3. The Patent Act sets out the test for excessive pricing: The PMPRB’s analysis of excessive pricing must be grounded in the law.[4] The Court held that the test for excessive pricing is that codified in section 85 of the Patent Act, and it must be applied by the PMPRB before any other factors are considered.[5] The PMPRB must interpret section 85 purposively and in context; not in a non-tendentious, non-expedient way.[6]

If in its decision the Board departs from the PMPRB Guidelines, which are non-binding, it must provide a reasoned explanation for any such departure.[7] The PMPRB did not do so. The Court found the PMPRB obfuscated its decision making it impossible for a reviewing court to know whether the Board has helped itself to a power it does not lawfully have, effectively putting itself beyond review. The Court cautioned that administrative boards like the PMPRB “cannot put themselves in a position where they are not accountable”[8]

What does this mean for the pharmaceutical industry in Canada?

Canadian appeal courts have sent a strong signal that general price control and consumer protection is not within the PMPRB’s jurisdiction, and are not part of balance struck in the Patent Act between incentivizing research and development of patented medicines in Canada and protecting against patent abuse.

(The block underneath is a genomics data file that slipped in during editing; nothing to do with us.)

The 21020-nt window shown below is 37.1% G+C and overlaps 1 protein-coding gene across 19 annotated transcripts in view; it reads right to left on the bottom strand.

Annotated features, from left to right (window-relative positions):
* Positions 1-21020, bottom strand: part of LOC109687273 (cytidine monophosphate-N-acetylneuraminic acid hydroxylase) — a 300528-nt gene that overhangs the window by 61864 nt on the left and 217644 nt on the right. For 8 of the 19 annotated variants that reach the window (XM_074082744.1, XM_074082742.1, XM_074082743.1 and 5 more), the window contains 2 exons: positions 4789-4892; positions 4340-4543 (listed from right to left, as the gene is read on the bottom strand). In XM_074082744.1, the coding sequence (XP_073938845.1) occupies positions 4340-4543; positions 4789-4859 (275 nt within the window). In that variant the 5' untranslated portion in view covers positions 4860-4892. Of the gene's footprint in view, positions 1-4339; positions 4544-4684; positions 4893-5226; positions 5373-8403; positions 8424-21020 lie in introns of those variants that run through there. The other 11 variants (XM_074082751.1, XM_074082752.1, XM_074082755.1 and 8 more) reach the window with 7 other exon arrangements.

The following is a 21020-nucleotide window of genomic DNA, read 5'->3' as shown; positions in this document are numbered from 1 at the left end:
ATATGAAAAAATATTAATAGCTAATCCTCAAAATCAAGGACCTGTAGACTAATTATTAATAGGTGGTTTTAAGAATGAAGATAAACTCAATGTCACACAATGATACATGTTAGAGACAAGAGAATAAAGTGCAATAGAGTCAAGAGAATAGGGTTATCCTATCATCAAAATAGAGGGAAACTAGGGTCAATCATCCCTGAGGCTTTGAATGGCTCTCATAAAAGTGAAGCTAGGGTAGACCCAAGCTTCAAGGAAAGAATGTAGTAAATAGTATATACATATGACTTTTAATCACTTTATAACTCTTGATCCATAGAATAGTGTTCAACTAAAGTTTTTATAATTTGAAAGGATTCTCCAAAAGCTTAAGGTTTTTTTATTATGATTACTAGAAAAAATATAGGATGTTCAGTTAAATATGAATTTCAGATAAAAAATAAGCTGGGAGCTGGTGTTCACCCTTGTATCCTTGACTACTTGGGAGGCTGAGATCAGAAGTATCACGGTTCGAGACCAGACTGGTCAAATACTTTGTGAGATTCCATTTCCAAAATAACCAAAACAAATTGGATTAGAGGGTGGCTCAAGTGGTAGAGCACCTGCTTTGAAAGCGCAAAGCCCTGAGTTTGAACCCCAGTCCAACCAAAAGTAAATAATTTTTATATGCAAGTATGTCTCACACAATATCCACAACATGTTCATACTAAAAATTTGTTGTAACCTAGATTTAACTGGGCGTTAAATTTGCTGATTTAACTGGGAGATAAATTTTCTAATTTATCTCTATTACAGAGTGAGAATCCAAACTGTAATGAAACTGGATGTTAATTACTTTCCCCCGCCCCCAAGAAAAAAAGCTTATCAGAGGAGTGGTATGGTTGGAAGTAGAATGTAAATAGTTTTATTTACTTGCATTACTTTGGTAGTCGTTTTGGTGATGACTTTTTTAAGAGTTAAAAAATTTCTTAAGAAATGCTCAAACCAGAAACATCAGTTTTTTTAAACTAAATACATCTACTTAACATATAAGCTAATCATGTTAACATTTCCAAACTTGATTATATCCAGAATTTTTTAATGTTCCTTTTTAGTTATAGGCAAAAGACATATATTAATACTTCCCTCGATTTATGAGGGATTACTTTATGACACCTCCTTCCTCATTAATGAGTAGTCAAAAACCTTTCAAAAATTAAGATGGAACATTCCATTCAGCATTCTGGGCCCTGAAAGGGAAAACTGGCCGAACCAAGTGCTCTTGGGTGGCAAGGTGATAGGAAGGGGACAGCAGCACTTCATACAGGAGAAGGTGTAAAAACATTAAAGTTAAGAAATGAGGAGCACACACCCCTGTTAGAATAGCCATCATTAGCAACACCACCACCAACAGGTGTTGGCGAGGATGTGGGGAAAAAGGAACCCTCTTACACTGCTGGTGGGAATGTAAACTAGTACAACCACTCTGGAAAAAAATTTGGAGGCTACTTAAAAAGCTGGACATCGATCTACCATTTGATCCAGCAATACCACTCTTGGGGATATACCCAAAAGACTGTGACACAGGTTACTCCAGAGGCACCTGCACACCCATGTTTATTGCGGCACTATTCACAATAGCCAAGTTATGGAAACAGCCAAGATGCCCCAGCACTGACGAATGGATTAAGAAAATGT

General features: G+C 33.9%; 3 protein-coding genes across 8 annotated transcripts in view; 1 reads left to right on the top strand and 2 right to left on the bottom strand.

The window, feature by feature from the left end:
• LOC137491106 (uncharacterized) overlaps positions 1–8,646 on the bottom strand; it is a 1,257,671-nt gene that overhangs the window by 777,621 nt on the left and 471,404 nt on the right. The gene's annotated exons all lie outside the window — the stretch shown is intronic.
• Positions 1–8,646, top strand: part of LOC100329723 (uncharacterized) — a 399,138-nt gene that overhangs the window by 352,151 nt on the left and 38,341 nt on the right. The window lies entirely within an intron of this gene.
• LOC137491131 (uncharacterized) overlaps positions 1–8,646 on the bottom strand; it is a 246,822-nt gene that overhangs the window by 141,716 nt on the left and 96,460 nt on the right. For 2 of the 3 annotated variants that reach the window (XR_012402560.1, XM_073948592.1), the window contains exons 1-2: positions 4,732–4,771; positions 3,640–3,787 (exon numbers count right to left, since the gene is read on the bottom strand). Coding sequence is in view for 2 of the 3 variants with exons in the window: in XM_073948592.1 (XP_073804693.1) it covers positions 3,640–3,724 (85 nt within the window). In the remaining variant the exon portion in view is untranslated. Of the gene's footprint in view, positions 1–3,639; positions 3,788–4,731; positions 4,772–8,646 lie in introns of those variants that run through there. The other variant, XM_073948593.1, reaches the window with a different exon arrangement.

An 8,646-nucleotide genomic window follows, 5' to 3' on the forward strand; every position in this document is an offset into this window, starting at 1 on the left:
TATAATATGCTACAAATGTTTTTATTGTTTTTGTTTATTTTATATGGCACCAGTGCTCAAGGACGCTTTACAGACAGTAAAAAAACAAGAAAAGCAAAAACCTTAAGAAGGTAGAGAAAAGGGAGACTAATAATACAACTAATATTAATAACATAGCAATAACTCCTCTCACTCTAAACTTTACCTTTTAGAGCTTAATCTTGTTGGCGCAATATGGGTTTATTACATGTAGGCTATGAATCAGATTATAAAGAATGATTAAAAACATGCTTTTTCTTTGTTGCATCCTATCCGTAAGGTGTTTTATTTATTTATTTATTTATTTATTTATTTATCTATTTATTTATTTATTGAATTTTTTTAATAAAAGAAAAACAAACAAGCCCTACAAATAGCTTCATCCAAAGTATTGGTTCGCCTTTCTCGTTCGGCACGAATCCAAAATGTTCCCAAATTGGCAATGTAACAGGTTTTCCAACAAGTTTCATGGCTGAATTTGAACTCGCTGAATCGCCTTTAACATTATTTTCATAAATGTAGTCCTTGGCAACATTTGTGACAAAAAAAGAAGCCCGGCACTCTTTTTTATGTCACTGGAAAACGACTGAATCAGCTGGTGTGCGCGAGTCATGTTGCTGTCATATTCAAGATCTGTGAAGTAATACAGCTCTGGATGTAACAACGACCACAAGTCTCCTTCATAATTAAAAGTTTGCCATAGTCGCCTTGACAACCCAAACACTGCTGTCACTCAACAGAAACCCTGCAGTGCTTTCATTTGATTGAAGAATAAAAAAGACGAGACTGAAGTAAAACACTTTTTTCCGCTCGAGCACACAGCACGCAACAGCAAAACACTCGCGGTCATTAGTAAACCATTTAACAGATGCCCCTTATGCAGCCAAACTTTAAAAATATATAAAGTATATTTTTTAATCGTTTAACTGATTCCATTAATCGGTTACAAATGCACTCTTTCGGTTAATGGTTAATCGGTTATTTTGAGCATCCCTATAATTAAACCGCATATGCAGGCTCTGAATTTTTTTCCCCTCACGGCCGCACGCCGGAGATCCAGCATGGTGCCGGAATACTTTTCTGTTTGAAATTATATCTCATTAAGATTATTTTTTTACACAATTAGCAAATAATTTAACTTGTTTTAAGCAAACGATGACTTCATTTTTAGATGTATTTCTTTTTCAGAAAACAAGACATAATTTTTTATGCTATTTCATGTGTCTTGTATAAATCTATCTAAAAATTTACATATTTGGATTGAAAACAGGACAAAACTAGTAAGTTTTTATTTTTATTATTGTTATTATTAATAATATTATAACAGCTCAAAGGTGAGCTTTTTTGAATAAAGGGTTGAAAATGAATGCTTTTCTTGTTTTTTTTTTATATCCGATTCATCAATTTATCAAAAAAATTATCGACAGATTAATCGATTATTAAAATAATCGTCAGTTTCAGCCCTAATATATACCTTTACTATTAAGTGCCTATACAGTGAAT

Consistent with the Federal Court of Appeal’s decision, on February 18, 2022 the Québec Court of Appeal similarly held that Parliament’s power to address adverse effects of pricing arising from a patent monopoly does not include a general price control power.[9] In Merck Canada inc. c. Procureur general du Canada, 2022 QCCA 240, the Québec Court of Appeal found that proposed amendments to the Patented Medicines Regulations that would add new economic factors to consider when assessing whether a drug price is excessive (namely pharmacoeconomic value, market size in Canada, and GDP and GDP per capita in Canada), and a requirement to report net prices, were unconstitutional. See our recent article on this decision for more information.

The Federal Court of Appeal’s decision further signals that reviewing courts will scrutinize any deviations the PMPRB makes from the PMPRB Regulations or Guidelines, which will make it more difficult going forward for the Board to rely on the lowest international price as a determining comparator of whether a drug price is excessive or otherwise attempt to exercise general price control.

For more information, please contact the McCarthy Tétrault Intellectual Property Litigation group in Toronto.

[1] ¶ 49-50.

[2] ¶ 49.

[3] ¶ 11.

[4] ¶ 34.

[5] ¶ 36, 40.

[6] ¶ 36-37.

[7] ¶ 38-39, 58-60.

[8] ¶ 44.

[9] Merck Canada inc. c. Procureur general du Canada, 2022 QCCA 240.